Five big blockchain applications to come

Thursday 28 January 2016

We know that blockchain tech works, but it hasn’t been used for much more than money transfer - yet.

Bitcoin works beautifully. Fast, secure, borderless: it’s ideal as a medium of exchange, if not as a store of value. But blockchain technology offers so much more than internet cash. There are almost limitless applications, and in the course of the next couple of decades we’re likely to see dozens of these come to fruition. In the immediate future, though, what sorts of things are we likely to see built on bitcoin-like protocols? Here are five I think will be up-and-coming over the next couple of years.

1. Decentralised securities. This one is a no-brainer. Lots of little companies have already issued unofficial assets on the blockchain, representing a share of ownership or profits. Big banks have started talking about the advantages. And the SEC has recently approved Overstock’s plan to issue stock on the bitcoin blockchain. This is one we’ll see plenty more of in the future.

2. Reward tokens. There are a raft of reward schemes that would benefit hugely from blockchain implementation. Think of Starbucks points, Frequent Flyer Miles, Sainsbury’s reward points - hundreds and hundreds of companies issue these on cards and using smartphone apps. The limitation? Almost none are transferrable. Crypto technology enables just about any small business to create their own reward tokens, which can be directly traded peer-to-peer via a smartphone app. As well as being redeemable for goods and services within their company’s network, they could be sold on exchanges, allowing the market to set their financial value. This essentially makes them a form of private money.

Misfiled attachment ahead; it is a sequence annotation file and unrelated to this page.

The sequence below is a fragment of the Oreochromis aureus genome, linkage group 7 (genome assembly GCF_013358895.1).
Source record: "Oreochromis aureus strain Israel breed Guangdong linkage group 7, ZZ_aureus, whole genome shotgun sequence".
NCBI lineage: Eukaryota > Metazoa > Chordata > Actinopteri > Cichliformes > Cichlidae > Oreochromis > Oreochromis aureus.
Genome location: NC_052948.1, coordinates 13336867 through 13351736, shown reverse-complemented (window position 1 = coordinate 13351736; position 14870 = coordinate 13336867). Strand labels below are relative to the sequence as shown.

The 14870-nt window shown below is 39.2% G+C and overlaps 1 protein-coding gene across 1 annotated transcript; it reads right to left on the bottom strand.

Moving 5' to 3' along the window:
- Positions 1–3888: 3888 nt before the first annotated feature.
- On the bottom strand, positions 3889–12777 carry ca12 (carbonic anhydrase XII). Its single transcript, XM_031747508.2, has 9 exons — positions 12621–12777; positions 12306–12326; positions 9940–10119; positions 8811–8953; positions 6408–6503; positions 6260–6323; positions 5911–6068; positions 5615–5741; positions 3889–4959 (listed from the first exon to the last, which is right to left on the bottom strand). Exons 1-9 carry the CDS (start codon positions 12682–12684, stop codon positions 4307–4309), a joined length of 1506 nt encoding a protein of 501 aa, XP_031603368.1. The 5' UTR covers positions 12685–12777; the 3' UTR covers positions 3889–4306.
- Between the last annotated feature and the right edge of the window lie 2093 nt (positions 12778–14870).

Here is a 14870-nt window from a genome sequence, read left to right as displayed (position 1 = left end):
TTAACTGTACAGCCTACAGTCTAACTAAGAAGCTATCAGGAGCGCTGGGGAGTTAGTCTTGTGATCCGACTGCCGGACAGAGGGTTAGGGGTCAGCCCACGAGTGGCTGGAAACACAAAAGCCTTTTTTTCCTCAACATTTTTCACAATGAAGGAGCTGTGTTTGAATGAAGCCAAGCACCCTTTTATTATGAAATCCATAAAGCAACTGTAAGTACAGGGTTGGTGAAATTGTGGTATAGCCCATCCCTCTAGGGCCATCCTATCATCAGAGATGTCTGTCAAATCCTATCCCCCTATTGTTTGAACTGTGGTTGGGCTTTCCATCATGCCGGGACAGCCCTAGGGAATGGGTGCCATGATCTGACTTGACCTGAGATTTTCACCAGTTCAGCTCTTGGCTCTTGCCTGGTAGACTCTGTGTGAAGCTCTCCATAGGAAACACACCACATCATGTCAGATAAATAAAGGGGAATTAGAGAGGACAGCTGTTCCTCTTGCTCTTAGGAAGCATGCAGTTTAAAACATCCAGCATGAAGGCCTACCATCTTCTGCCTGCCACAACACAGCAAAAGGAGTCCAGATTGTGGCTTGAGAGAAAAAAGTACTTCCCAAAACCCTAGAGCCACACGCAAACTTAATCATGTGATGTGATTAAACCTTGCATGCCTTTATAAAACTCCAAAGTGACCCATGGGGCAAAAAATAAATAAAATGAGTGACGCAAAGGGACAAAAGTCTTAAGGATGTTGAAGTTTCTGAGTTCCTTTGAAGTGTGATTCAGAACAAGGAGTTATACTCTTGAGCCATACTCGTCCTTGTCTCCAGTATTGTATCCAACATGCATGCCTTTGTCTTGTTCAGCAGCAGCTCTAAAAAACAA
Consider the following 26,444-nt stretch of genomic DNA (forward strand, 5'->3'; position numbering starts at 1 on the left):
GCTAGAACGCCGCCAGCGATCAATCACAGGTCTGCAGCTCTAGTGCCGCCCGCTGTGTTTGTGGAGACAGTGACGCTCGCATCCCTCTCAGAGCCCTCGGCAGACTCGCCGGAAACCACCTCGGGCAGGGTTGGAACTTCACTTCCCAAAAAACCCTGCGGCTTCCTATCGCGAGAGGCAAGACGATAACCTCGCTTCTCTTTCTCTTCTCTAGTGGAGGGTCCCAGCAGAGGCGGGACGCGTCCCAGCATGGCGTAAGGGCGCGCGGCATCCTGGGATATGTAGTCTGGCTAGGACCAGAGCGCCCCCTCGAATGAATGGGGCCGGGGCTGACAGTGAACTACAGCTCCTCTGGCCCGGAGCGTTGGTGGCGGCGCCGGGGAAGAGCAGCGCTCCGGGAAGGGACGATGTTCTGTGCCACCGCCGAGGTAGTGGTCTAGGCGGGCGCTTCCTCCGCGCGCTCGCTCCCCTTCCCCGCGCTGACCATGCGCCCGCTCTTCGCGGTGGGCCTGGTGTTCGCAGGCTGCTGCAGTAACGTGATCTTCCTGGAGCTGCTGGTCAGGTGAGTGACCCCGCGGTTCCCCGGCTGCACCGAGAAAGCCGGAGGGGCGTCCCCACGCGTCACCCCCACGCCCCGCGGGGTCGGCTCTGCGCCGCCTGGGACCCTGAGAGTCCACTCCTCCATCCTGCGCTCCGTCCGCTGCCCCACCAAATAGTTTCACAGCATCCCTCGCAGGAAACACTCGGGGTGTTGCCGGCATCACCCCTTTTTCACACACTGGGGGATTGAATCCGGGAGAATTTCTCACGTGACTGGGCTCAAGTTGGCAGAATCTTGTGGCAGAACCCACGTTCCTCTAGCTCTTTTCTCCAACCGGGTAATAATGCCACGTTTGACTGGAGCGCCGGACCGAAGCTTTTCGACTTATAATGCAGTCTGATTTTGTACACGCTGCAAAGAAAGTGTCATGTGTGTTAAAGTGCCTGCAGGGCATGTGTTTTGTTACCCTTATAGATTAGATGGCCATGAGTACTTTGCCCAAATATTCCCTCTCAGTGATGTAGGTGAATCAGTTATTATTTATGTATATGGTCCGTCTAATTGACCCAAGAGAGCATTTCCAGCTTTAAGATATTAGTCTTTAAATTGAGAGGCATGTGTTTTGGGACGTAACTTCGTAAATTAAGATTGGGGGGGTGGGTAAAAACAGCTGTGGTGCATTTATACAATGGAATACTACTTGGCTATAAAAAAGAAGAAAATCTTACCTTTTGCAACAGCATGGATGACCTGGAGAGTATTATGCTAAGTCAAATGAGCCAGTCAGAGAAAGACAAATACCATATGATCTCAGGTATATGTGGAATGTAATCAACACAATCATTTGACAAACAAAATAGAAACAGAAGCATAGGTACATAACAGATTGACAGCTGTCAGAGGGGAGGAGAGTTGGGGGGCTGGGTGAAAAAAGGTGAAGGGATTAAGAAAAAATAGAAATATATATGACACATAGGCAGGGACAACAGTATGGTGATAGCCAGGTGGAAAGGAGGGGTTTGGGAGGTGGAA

Frequent flyer? Reward points of all kinds could become forms of private money

3. Proof of existence. It’s a simple concept. You want to prove that a file - a business document, an unpublished novel, a contract, a photo of damage to a car, or just about anything else - exists at a certain time. You take a hash of it and upload it to the blockchain, thereby creating immutable proof of its existence at that point. No one can argue that it could have been forged.

4. Secure public messaging. Public key cryptography already allows for secure messaging, but the blockchain may be a good way to store a record of conversations you want to be and remain public - perhaps where transparency is critical, such as with certain public bodies. Just as bitcoin’s blockchain can be used to track financial transactions, another blockchain could be used to ensure that a written exchange is available forever and can never be altered.

5. Decentralised internet. Decentralised file storage is already becoming a reality, albeit with a few teething troubles. Combined with a solution for DNS storage and routing, again stored on a blockchain for security and availability, this would circumvent issues of internet censorship. Sites and details about how to find them could never be taken down, with dramatic consequences for freedom of speech and information.

What blockchain applications do you hope to see in the near future?

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